As published in The Profitable Dentist, Summer 2015
One has to consider many factors when purchasing a practice and now PPO participation has to be taken into account. This becomes even more important when you’re dealing with practice mergers. It is increasingly common to see exiting practices not sold outright but sold to and blended with another practice. I have worked with many of my clients through this merger process and have described below some scenarios to illustrate the high stakes involved.
Example: A practice purchases another practice that’s participating in a large PPO that the purchasing practice isn’t. Does the buyer join that PPO for the sake of having a smoother transition?
Continuing with this example, let’s say you’re a Delta Premier provider. In many parts of the country, patients with Delta Dental insurance have the option of going to a Delta Premier provider and getting that level of benefits or going to a Delta PPO provider where they have the incentive of even further reduced co-payments.
If you are a Delta Premier Provider (the “Regular Delta” – not with Delta PPO) and you buy a practice that’s with Delta PPO, those patients will experience a transition as they blend into your practice. This has to be handled tactfully or the patients whom you are assuming the care of will bounce out of the practice. On the other hand, if you join Delta PPO and have a lot of regular Delta Premier patients, you will experience steeper discounts on patients you already have. This can be terrifically expensive, even more expensive than the actual practice purchase in some cases.
Even worse is going into the situation without knowing what PPOs in which each practice participates. Sometimes the owners of a practice don’t even know for which plans they are providers. This is particularly true with PPO networks like Dentemax, Connection, DHA and others that include multiple insurance companies. For example, you may be contracted directly with MetLife or you might be indirectly contracted through one of these PPO network groups.
If you’re purchasing a practice that has a lot more PPO participation than you do, you and your staff have to be ready to take these patients through transition (much as if you were leaving a PPO). However, this is more delicate because you don’t have patient loyalty working for you (yet). On the other hand, when you purchase another practice, you’re “topping off” yours, and it puts you in a better position to dump PPOs and take some patient loss. As you can see, all this can be quite complex.
Another scenario: The practice you’re purchasing participates with the same PPOs. Okay, but you want to compare both practices’ PPO fee schedules. PPOs do pay different doctors differently! The practice you’re purchasing might be getting better reimbursements on the same PPO than you are (or vice versa). Obviously, you would want to negotiate with the PPO (if you’re going to participate) to ensure that you get the better fee schedule of the two for continued participation, even if you are bringing the selling doctor over.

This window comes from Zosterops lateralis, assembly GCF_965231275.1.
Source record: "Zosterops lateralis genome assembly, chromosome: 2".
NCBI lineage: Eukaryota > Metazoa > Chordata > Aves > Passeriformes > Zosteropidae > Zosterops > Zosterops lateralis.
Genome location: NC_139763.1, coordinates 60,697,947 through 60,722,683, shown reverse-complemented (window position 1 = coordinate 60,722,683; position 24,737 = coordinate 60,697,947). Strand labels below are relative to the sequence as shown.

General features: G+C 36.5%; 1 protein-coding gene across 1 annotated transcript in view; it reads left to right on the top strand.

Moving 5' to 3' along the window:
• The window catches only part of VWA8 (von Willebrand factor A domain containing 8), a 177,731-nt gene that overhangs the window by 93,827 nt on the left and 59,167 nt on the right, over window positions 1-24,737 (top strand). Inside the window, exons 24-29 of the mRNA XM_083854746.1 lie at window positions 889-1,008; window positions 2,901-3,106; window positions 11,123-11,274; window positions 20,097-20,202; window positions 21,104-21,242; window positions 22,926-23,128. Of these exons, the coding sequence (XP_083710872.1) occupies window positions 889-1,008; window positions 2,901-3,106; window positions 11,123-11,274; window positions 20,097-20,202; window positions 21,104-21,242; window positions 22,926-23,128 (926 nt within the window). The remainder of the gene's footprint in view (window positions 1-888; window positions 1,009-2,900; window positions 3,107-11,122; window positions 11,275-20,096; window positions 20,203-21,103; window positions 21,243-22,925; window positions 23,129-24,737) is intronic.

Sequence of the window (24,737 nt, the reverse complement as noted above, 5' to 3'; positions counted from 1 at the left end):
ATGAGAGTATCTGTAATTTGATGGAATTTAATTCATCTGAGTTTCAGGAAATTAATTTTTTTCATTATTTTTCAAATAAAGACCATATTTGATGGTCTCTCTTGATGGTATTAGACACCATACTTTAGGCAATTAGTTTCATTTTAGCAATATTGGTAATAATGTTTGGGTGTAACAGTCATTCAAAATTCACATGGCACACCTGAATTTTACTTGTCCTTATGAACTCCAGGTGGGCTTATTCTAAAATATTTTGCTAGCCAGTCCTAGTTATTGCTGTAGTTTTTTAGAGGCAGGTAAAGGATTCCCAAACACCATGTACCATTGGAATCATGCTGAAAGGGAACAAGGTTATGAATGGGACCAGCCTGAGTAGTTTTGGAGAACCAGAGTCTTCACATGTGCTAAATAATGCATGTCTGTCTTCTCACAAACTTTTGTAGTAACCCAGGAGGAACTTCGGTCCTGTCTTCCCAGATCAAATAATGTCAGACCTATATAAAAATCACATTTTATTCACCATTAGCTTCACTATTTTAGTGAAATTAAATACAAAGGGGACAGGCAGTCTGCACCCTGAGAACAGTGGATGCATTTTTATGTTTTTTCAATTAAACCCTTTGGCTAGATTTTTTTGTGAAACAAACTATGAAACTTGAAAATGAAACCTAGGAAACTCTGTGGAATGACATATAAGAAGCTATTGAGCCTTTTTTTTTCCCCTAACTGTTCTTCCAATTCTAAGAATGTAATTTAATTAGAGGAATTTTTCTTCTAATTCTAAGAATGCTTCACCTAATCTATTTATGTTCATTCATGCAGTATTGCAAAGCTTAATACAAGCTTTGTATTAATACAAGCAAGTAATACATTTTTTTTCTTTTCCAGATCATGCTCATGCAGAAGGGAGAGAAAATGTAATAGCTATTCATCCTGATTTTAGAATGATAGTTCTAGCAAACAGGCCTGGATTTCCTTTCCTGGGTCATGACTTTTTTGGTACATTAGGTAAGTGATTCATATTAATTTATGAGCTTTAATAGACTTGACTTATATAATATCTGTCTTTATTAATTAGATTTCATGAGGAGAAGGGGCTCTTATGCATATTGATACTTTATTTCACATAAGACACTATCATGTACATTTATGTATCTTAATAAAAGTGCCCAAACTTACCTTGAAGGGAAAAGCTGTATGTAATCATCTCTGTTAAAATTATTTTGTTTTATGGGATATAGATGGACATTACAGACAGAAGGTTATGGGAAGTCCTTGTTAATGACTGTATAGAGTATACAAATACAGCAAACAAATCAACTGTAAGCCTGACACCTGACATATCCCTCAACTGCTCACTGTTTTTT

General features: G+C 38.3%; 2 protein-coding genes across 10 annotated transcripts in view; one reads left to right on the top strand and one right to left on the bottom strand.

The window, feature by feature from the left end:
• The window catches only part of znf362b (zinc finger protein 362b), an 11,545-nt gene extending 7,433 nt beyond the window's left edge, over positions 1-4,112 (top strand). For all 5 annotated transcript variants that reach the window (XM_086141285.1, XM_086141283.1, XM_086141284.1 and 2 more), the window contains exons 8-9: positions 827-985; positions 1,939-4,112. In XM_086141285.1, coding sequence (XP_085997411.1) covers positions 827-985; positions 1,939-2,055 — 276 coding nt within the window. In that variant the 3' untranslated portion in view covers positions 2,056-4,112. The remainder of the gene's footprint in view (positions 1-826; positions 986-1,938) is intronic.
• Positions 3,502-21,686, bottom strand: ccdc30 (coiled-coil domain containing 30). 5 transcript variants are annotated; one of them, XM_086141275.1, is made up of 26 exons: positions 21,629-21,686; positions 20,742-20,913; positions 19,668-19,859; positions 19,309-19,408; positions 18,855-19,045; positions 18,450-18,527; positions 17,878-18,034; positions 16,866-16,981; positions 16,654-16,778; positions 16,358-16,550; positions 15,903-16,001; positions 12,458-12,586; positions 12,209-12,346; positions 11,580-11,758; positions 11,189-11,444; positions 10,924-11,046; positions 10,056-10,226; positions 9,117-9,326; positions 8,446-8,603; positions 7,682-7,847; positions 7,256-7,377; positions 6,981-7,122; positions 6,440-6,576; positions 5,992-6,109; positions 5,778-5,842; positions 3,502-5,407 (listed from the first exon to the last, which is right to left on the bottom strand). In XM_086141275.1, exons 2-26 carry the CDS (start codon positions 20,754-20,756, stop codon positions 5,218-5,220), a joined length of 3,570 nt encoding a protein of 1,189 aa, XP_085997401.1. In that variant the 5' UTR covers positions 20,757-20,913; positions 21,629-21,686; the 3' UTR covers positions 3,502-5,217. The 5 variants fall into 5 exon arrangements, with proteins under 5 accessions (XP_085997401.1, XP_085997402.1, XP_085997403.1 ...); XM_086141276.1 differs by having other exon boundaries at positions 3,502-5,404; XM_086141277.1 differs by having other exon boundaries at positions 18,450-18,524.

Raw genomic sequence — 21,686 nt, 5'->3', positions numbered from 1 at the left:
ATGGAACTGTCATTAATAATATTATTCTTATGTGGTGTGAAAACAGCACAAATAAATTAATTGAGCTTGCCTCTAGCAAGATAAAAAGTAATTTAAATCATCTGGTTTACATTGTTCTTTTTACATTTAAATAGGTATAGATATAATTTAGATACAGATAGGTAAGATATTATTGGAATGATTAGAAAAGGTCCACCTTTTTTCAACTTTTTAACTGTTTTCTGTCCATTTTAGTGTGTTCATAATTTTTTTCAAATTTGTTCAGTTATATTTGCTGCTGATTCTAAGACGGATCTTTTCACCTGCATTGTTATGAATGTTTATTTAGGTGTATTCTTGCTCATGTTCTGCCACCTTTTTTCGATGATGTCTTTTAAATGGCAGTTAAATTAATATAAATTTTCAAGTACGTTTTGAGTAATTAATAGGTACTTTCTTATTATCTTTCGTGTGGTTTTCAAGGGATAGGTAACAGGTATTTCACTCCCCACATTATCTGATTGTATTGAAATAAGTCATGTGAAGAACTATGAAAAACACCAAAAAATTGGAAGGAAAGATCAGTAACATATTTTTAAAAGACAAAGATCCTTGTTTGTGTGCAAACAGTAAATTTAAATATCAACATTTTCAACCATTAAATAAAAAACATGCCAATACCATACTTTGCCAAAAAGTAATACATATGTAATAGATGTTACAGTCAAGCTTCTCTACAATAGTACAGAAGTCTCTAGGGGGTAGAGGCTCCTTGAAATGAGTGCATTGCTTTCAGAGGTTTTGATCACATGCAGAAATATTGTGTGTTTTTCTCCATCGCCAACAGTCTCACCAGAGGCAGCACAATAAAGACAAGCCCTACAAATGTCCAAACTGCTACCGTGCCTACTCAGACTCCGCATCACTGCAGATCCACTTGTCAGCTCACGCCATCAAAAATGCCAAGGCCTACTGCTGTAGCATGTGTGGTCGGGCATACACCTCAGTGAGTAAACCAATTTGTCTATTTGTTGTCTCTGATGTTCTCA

If you’re not doing a merger but an outright practice purchase, it’s very important to get a specific list of all the PPOs the selling doctor is participating with and the fee schedules. Of course, you want to look at all practice write-offs too. Some practices don’t do a good job of itemizing the write-offs so it’s hard to track how many are due to the various PPOs.
Before purchasing a practice, you may want to call the relevant PPOs and negotiate the fee schedules in advance. If you’ve gone ahead and purchased a practice, you have an opportunity very early in the credentialing process to negotiate. PPOs tend to be a bit more willing to negotiate before you sign up.
A practice purchase can be a great way to go. It offers a much quicker start or move in your career than building from a scratch. There is less risk and more predictability.
Practice mergers can be the best deal in dentistry. If the conditions are right, practice mergers are THE very best way to build your practice. This typically consists of absorbing an older doctor’s practice into yours with, perhaps, the older doctor working in your practice for a while through the transition phase.
In conclusion, If you are buying a practice (outright or in a merger), the right “PPO Plays” can make many, many thousands of dollars difference to your bottom line. No smart buyer will overlook the PPO situation.
Bill Rossi is president of Advanced Practice Management. He and his associates are actively involved in the ongoing management of over 250 Upper Midwest dental offices. You may contact Bill at 952-921-3360 or through www.AdvancedPracticeManagement.com.